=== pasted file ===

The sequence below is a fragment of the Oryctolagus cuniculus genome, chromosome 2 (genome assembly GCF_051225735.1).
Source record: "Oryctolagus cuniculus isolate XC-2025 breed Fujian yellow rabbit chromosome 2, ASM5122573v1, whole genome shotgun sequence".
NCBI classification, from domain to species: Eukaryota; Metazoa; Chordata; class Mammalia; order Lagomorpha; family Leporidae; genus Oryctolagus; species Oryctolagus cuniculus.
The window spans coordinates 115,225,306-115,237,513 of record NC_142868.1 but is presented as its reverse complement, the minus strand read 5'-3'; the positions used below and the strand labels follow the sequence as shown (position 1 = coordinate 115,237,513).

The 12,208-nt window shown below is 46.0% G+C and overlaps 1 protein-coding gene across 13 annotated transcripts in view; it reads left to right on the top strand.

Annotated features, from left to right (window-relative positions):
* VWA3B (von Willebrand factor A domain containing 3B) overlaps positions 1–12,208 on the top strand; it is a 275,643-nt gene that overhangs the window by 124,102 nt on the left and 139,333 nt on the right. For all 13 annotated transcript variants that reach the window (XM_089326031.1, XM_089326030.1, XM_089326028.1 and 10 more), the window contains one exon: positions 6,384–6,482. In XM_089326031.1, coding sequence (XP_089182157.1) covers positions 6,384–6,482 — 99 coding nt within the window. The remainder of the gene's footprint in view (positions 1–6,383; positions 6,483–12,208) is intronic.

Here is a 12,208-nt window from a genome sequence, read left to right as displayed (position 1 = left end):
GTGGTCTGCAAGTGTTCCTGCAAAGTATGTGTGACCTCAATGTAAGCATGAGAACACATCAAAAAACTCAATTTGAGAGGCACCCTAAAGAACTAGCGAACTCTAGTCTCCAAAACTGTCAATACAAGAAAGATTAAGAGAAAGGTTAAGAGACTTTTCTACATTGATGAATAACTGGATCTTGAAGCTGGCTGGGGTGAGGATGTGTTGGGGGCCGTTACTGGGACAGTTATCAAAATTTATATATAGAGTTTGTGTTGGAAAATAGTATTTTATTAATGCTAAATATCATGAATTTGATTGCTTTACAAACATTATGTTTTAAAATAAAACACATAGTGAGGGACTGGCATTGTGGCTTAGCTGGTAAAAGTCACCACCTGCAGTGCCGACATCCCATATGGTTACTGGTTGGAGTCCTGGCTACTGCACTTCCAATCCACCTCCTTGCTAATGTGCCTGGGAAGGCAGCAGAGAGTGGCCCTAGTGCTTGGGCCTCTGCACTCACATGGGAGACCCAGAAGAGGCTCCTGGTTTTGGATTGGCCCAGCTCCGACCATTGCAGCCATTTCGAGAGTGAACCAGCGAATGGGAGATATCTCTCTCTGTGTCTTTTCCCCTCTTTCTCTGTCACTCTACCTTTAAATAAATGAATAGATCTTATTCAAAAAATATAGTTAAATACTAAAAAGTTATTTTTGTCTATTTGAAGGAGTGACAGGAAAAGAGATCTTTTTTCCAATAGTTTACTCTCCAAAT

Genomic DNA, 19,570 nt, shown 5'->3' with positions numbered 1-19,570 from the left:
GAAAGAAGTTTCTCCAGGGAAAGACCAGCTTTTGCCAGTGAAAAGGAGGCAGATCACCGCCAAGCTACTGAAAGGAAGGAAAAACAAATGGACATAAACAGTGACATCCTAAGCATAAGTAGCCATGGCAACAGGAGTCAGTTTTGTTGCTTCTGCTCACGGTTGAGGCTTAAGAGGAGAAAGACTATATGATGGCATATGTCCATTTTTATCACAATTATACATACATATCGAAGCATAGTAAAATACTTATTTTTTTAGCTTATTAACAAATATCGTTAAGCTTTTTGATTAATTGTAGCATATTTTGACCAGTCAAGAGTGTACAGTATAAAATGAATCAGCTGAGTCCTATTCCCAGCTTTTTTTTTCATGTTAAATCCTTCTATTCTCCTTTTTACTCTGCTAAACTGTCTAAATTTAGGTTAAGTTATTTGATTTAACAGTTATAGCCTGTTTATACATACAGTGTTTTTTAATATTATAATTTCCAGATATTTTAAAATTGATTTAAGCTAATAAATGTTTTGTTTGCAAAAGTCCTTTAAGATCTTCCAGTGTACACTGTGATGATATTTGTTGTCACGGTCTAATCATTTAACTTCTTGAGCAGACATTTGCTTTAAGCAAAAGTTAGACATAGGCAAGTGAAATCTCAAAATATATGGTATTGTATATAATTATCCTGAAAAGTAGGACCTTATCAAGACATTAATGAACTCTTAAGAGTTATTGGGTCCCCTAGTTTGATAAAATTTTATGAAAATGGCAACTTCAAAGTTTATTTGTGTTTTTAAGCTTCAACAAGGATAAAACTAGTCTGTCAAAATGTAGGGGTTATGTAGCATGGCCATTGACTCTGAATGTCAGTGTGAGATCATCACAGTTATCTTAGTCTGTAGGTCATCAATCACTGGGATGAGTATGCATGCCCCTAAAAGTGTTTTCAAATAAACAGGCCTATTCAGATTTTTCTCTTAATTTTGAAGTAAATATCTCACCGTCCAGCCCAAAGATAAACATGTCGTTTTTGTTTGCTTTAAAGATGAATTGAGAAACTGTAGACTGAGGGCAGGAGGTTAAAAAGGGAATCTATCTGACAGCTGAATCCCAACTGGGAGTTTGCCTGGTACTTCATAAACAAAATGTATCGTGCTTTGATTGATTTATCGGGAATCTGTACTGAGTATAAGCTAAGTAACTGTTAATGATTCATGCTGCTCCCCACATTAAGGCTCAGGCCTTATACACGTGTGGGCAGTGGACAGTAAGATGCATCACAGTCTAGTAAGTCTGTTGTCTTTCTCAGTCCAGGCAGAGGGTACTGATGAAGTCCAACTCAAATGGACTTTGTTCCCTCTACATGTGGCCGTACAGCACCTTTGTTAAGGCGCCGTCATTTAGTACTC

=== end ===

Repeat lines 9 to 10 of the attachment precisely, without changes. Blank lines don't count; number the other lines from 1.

GTGGTCTGCAAGTGTTCCTGCAAAGTATGTGTGACCTCAATGTAAGCATGAGAACACATCAAAAAACTCAATTTGAGAGGCACCCTAAAGAACTAGCGAACTCTAGTCTCCAAAACTGTCAATACAAGAAAGATTAAGAGAAAGGTTAAGAGACTTTTCTACATTGATGAATAACTGGATCTTGAAGCTGGCTGGGGTGAGGATGTGTTGGGGGCCGTTACTGGGACAGTTATCAAAATTTATATATAGAGTTTGTGTTGGAAAATAGTATTTTATTAATGCTAAATATCATGAATTTGATTGCTTTACAAACATTATGTTTTAAAATAAAACACATAGTGAGGGACTGGCATTGTGGCTTAGCTGGTAAAAGTCACCACCTGCAGTGCCGACATCCCATATGGTTACTGGTTGGAGTCCTGGCTACTGCACTTCCAATCCACCTCCTTGCTAATGTGCCTGGGAAGGCAGCAGAGAGTGGCCCTAGTGCTTGGGCCTCTGCACTCACATGGGAGACCCAGAAGAGGCTCCTGGTTTTGGATTGGCCCAGCTCCGACCATTGCAGCCATTTCGAGAGTGAACCAGCGAATGGGAGATATCTCTCTCTGTGTCTTTTCCCCTCTTTCTCTGTCACTCTACCTTTAAATAAATGAATAGATCTTATTCAAAAAATATAGTTAAATACTAAAAAGTTATTTTTGTCTATTTGAAGGAGTGACAGGAAAAGAGATCTTTTTTCCAATAGTTTACTCTCCAAAT

Genomic DNA, 19,570 nt, shown 5'->3' with positions numbered 1-19,570 from the left: